Someone strolls confidently through, and it beeps. You can feel the people waiting grow impatient. The confident person starts patting themselves down and mumbling. They might find a penny in the pocket or take off a belt or take out a hair pin that usually passes the test, and then pass through clear. The next person takes off a bunch of junk, then covers his badge and something else with his hands which makes him look like he’s just modest and trying to cover up other things. He’s about 250 pounds, but he almost tiptoes through the detector like this. Even though he looks ridiculous, it usually works. I’m a shedder. If the alarm goes off, I shed anything extra. My belt typically makes it through, but I’ve had days where I had to take out my bobby pins because the machine has decided to be sensitive.
Now we dress again, pull out keys from a machine, and turn in chits for our equipment. As a teacher, I only ask for a radio and a canister of OC. Some teachers, who’ve served in other capacities through the years, also carry cuffs. If you’ve ever seen me with cuffs, you know why that would be a joke. Five minutes later I’m buzzed into the yard.
I walk past Building 8, the residence hall, or cell house. I use cell loosely here because experienced officers who’ve worked in adult facilities will point out that the “cell” doors don’t lock, among other quirky traits. The building reminds me of a dormitory, and I have to catch myself from using that term. Some days the offenders will tap on the windows for attention, but I ignore them to avoid trouble or a glimpse of a naked body. Who wants to see that first or last thing in the day?
As I walk down the pathway I note the weather, take in a deep breath of fresh air, and look to the sky. It’s my last breath before I take the plunge into Building 10, Century High School.
This building too has undergone more than its share of transformations, and we’re about to remodel in the next couple of months. As you walk in the main door, you can see where the original door stood, now a patchwork of newer–but not new–bricks. Inside looks like a school without a front office. The building is rectangular, so the natural design is a corridor all the way down the middle with classrooms on either side. Toward the end a section was left for the laundry room, bathrooms, and juts off into an extra classroom.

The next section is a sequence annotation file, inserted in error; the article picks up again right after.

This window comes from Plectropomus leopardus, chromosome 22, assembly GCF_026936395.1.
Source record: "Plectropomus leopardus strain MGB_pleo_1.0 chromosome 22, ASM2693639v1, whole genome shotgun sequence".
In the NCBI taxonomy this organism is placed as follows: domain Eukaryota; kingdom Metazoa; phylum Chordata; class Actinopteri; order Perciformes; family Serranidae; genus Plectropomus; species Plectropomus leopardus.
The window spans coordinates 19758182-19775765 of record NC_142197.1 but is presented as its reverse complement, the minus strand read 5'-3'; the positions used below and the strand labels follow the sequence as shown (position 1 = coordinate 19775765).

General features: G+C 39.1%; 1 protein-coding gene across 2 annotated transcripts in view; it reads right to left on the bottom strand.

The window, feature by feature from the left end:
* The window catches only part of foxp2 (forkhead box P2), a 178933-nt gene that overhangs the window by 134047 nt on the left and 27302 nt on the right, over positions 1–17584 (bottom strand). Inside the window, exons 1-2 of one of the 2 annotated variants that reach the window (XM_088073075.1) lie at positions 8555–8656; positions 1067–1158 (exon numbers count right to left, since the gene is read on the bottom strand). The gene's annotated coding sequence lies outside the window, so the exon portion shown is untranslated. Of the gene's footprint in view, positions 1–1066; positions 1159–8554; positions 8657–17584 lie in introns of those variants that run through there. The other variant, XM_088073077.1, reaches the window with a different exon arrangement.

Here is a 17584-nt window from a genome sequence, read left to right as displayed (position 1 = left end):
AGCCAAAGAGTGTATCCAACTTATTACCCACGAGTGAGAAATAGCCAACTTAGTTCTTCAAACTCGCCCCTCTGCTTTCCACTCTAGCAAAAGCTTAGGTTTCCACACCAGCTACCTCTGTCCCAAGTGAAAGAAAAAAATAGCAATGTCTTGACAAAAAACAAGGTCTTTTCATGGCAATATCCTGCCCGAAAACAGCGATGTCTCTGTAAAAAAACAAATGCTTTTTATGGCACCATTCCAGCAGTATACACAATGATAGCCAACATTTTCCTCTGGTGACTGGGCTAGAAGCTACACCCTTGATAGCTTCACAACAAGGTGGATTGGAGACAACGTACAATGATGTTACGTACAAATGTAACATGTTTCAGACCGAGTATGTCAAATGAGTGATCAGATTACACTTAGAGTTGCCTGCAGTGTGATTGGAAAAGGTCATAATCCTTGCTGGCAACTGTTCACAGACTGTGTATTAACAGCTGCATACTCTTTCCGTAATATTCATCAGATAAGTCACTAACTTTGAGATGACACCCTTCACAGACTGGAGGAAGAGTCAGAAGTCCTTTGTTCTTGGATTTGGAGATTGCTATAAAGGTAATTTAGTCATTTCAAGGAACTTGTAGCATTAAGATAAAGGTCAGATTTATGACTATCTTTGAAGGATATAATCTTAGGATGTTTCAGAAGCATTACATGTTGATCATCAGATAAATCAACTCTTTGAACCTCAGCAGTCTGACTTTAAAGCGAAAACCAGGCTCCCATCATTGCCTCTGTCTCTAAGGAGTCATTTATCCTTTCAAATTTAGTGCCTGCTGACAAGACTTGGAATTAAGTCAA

I walk past the school logo, a bulletin board encouraging students to visit the library, and three classroom doors until I come to mine on left. Room 107. This is a cheery room because, unlike my co-workers, I keep the blinds to my room open as much as possible. My posters are brightly colored as well. This semester I choose a red bulletin background and another teacher lent me a lady bug border. The red and green combination is cheerful and coordinates with a Kermit the Frog poster and my new red radio. I don’t know what they teach elementary teachers about decorating their rooms, but I’ve learned as a high school teacher to treat the classroom a bit like a room in my house. At this school, however, I’m limited in what I can or will bring in for decoration. Instead, I try to coordinate the colors in my room much as I would coordinate colors at home. My classroom always evokes compliments, and I puzzle over this because it’s not hard.
Quickly, I shove my bag into my personal drawer in one of the file cabinets after pulling out my belt, radio, radio holster, OC, and OC holster. These I try to put on before walking over to roll call. I brace myself before I go. It’s usually here, or right after, that something awful gets said.